Origins of the Rapture

The concept of the Rapture, which is the belief that believers in Jesus Christ will be taken up into heaven before a period of tribulation on Earth, is not found in the Bible. The belief in the Rapture is based on a specific interpretation of certain passages in the New Testament, particularly the letters of Paul and the Book of Revelation.

The idea of the Rapture can be traced back to a 17th-century French theologian named Jean Darby, who developed the concept based on his reading of the Bible. Darby’s ideas were later popularized in the United States in the 19th century by a man named John Nelson Darby, who was a member of a group called the Plymouth Brethren. Darby’s ideas about the Rapture were widely disseminated through the writings of a woman named Margaret McDonald, who claimed to have received a revelation about the end times.

The belief in the Rapture became more widespread in the 20th century, particularly through the influence of Hal Lindsey’s 1970 book “The Late, Great Planet Earth,” which popularized a number of end-times prophecies and became a bestseller. Today, the Rapture is a central belief of many Christian denominations and is often associated with the belief in the Second Coming of Jesus Christ.

Jean Darby (also known as John Darby) was a 17th-century French theologian who is credited with developing the concept of the Rapture, the belief that believers in Jesus Christ will be taken up into heaven before a period of tribulation on Earth. Darby was a member of the Plymouth Brethren, a group of Christians who emphasized the importance of the Bible and the second coming of Jesus Christ. He developed his ideas about the Rapture based on his interpretation of certain passages in the New Testament, particularly the letters of Paul and the Book of Revelation. Darby’s ideas about the Rapture were later popularized in the United States in the 19th century through the writings of a man named John Nelson Darby, who was also a member of the Plymouth Brethren.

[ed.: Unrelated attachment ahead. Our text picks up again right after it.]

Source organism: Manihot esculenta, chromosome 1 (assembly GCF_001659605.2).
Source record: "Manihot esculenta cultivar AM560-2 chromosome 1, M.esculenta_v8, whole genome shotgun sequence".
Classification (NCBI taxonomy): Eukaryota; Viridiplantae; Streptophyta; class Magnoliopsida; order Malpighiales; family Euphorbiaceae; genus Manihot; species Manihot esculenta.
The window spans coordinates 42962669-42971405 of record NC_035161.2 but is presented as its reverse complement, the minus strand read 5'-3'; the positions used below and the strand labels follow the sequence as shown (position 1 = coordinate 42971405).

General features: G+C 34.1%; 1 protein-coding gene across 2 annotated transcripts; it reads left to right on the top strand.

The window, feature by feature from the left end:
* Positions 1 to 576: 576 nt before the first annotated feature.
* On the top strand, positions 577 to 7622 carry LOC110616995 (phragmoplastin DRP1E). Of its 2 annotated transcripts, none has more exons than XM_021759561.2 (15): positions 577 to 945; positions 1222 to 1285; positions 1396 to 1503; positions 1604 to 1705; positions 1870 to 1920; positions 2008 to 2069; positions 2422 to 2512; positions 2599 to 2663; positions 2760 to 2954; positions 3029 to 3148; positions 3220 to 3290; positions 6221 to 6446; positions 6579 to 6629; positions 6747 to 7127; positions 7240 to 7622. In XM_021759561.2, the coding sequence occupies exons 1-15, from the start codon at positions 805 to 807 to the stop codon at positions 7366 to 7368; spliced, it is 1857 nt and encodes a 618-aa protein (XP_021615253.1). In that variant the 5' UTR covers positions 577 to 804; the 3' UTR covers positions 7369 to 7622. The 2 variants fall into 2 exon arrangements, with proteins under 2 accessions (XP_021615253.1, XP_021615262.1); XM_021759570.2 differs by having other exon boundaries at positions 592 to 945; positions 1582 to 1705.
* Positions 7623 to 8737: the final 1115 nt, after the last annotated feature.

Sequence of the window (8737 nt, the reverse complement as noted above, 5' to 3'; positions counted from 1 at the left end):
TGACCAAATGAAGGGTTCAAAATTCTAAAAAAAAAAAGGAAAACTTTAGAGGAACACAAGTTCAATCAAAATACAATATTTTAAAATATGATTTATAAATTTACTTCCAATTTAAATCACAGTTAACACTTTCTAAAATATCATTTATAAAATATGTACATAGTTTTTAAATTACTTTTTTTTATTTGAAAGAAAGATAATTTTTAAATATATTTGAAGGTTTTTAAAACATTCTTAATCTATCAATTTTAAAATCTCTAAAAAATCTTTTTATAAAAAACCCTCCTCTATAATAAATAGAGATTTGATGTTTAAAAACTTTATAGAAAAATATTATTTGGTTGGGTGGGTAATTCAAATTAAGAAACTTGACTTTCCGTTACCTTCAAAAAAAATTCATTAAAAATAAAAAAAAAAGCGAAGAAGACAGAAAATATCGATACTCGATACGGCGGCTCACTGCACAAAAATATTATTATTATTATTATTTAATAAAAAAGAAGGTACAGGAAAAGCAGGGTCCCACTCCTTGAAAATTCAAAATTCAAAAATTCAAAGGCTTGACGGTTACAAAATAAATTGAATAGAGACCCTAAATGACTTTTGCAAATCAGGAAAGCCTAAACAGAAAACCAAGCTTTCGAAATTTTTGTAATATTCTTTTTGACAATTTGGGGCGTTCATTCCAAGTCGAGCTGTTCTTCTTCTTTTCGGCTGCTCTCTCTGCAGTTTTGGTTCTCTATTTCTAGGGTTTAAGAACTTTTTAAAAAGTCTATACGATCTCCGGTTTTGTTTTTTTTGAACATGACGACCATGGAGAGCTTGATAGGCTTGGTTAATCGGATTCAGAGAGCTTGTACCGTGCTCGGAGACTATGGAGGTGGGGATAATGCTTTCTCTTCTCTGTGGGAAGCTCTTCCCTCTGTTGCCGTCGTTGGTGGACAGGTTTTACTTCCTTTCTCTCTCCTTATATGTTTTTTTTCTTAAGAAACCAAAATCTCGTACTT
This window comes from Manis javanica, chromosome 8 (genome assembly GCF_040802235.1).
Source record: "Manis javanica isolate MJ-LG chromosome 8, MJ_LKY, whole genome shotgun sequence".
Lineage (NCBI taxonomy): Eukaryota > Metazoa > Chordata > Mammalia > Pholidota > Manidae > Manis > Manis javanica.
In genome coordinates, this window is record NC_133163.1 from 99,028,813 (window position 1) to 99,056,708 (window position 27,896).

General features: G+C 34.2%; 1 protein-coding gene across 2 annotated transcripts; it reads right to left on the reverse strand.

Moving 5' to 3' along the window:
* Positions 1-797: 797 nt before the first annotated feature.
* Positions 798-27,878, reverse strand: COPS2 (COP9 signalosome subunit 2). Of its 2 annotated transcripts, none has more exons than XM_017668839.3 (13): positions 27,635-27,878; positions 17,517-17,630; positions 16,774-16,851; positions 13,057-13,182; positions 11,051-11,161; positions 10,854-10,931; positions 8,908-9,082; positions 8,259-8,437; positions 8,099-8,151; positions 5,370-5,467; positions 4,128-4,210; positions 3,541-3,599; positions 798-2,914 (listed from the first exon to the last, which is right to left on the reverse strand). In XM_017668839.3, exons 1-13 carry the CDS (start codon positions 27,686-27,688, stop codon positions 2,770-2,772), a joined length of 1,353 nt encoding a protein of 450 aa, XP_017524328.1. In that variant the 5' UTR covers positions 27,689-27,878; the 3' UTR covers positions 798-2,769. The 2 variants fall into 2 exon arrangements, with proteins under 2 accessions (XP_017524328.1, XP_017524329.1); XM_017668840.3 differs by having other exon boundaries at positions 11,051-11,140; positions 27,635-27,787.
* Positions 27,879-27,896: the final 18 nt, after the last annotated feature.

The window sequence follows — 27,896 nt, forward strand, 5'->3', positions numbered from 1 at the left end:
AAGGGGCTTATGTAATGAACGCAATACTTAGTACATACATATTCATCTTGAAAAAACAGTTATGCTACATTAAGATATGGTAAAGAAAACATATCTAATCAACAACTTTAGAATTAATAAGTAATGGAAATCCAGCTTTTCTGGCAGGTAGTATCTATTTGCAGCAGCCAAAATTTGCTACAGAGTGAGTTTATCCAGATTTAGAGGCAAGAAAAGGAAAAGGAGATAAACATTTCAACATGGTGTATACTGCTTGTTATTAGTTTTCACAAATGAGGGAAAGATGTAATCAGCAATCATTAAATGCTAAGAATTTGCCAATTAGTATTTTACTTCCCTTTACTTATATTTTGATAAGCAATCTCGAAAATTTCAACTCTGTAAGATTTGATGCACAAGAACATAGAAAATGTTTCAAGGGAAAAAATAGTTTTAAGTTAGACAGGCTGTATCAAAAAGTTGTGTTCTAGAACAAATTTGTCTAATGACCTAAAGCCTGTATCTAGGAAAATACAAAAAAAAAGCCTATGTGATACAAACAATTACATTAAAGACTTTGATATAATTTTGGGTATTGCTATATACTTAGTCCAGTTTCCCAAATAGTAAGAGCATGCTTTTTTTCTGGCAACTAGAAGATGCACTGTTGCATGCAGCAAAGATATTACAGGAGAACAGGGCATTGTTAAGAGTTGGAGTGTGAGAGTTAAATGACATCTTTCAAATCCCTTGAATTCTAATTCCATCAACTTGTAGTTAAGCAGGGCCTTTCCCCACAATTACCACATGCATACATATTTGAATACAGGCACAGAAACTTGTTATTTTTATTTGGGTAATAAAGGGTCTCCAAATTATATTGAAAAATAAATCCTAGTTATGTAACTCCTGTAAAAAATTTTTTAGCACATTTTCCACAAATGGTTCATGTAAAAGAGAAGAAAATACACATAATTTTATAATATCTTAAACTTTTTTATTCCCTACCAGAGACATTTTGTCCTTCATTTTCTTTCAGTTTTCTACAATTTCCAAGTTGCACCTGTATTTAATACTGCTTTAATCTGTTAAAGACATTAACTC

John Nelson Darby (1800-1882) was an influential figure in the development of the modern concept of the Rapture, the belief that believers in Jesus Christ will be taken up into heaven before a period of tribulation on Earth. Darby was born in London, England, and was educated at Oxford University. He was a member of the Plymouth Brethren, a group of Christians who emphasized the importance of the Bible and the second coming of Jesus Christ. Darby was an ordained minister and traveled widely, preaching and teaching about his beliefs. He was known for his strong views and was often in conflict with other members of the Plymouth Brethren. Despite this, he had a significant influence on the development of modern evangelical Christianity and his ideas about the Rapture continue to be held by many people today.

Margaret McDonald (1815-1840) was a young Scottish woman who claimed to have received a revelation about the end times and the Rapture, the belief that believers in Jesus Christ will be taken up into heaven before a period of tribulation on Earth. McDonald’s revelation was influential in the development of the modern concept of the Rapture and was widely disseminated through the writings of John Nelson Darby, a member of the Plymouth Brethren. According to McDonald, she received her revelation in 1830, when she was just 15 years old. In her revelation, she described a “rapture” of believers that would take place before a time of great tribulation on Earth. McDonald’s revelation was controversial and was rejected by some members of the Plymouth Brethren, but it had a lasting impact on the development of modern evangelical Christianity.

The belief in the Rapture, which is the belief that believers in Jesus Christ will be taken up into heaven before a period of tribulation on Earth, is not held by all Christian denominations. Some churches and Christian groups that do not hold to this belief include:

  • The Roman Catholic Church: The official teachings of the Roman Catholic Church do not include the belief in the Rapture.
  • The Eastern Orthodox Church: The Eastern Orthodox Church does not teach the belief in the Rapture.
  • The Church of the Nazarene: The Church of the Nazarene, a mainline Protestant denomination, does not hold to the belief in the Rapture.
  • The Quakers: The Religious Society of Friends, also known as the Quakers, do not believe in the Rapture.

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This is How Jesus Was Born

An Angel Comes to Joseph
18 This was how Jesus, God’s Anointed One, was born.